All about Testosterone: How to spot if you have High or Low T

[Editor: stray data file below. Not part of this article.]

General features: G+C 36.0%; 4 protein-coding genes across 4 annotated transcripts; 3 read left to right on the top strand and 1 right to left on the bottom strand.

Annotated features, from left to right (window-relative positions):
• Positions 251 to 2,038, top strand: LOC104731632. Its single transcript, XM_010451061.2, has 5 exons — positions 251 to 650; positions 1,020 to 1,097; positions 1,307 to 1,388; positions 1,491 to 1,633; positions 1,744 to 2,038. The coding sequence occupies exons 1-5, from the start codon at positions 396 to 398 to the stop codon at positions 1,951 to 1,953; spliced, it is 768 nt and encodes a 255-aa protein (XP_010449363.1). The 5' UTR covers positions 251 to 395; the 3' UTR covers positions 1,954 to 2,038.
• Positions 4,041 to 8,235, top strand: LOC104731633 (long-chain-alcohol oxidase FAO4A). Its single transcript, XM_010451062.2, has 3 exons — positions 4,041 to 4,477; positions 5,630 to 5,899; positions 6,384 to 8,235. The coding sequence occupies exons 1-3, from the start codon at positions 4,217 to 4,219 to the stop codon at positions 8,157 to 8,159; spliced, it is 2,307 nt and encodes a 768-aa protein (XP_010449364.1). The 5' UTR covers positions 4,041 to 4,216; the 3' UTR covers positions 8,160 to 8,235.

Testosterone is a word many have heard of, but may not know a lot about. To some, the word may be an unknown entity that sweaty rugby players charging around a field probably have plenty of, but nobody knows why or what specifically it is. To some, testosterone is purely linked to the display of aggressive behaviour, but it is more complex than that. Testosterone is actually the principal male sex hormone derived from the androgen group and is an essential factor in sexual and reproductive development, produced primarily in the testes. It helps a number of important functions such as muscle mass/strength, sex drive, sperm production, fat distribution, bone density and red blood cell production. The development of secondary sex characteristics at puberty is also aided by testosterone, such as voice deepening and growth of facial and body hair. Testosterone is also present in women too, but at substantially lower amounts than those found in men. In women, testosterone is generated within the ovaries and adrenal glands, with their levels at an estimated tenth to a twentieth of man’s levels. As it is a steroid hormone, testosterone is derived from cholesterol. Low testosterone Levels of testosterone are known to decrease over time with age, but many health experts are in disagreement about what brings on ‘Low T’, known as hypogonadism, and the topic is often a controversial one. Men typically receive treatment for hypogonadism if their testosterone levels are below 300 nanograms per decilitre and they are showing symptoms of low testosterone. Many men are terrified that dwindling levels of testosterone will lead to a huge drop in sexual desire and performance will be impacted. As men advance in their years, sexual function could be affected by lowered levels of the hormone, including: . Infertility. . Less desire for sex. . Erectile dysfunction (ED), or less erections that may occur randomly, such as during sleep. The link between ED and testosterone is not fully understood, however low testosterone levels are with the same health conditions that have been linked to ED, such as type 2 diabetes, obesity and heart disease. Other low T symptoms may include: . Losing muscle mass. . Decreased energy. . Increased body fat. . Depression/bad mood. Low T treatment depends mainly on what you and your doctor deem to be the most suitable for you. Gels and Solutions Testosterone gels and solutions are applied each day, with the testosterone in the gel being absorbed directly through the skin when you apply the gel or solution. Patches Patches mean testosterone can be absorbed by the skin and are normally worn on the arm or upper body. They are applied once each day. Injections and implants Testosterone injections are typically administered into the upper buttock, every 1-2 weeks by your doctor. Testosterone may also be implanted as pellets within soft tissues. The testosterone is slowly absorbed by your body into the bloodstream. High testosterone If a woman’s body produces too much testosterone, she may experience irregular or absent menstrual periods and excessive body hair (hirsutism). In addition, frontal balding – similar to male pattern baldness - is another sign that a woman has high testosterone levels as well as suffering with acne, increased perspiration, an enlarged clitoris, increased muscle mass and their voice deepening. However, the good news is that a combined anti-testosterone (androgen) and oestrogen medicine named Dianette (Cyproterone Acetate / Ethinylestradiol) can be prescribed for women with these problems. Not only does it work as an oral contraceptive pill, Dianette can be prescribed to regulate periods, combat excessive hair growth on the face and body (hirsutism) in women, help to reduce acne which hasn’t improved after the long-term use of oral antibiotics in women and can help women who suffer with female hair loss.